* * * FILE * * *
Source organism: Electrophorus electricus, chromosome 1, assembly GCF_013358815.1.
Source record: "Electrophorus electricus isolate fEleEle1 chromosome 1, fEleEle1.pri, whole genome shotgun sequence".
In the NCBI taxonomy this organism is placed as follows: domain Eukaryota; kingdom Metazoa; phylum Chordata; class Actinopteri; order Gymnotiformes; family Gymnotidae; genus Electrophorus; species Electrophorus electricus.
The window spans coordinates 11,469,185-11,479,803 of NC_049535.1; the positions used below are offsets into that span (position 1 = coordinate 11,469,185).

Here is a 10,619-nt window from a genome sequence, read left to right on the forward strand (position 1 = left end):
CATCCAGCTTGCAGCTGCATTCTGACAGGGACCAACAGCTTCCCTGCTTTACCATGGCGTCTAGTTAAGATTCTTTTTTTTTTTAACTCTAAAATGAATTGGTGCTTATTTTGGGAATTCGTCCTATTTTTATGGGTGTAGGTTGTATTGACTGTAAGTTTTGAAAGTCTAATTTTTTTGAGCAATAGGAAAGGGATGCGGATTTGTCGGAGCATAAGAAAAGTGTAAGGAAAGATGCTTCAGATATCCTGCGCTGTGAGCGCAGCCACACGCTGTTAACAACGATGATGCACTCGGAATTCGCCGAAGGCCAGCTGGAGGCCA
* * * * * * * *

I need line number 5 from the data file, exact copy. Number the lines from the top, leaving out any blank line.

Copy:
Here is a 10,619-nt window from a genome sequence, read left to right on the forward strand (position 1 = left end):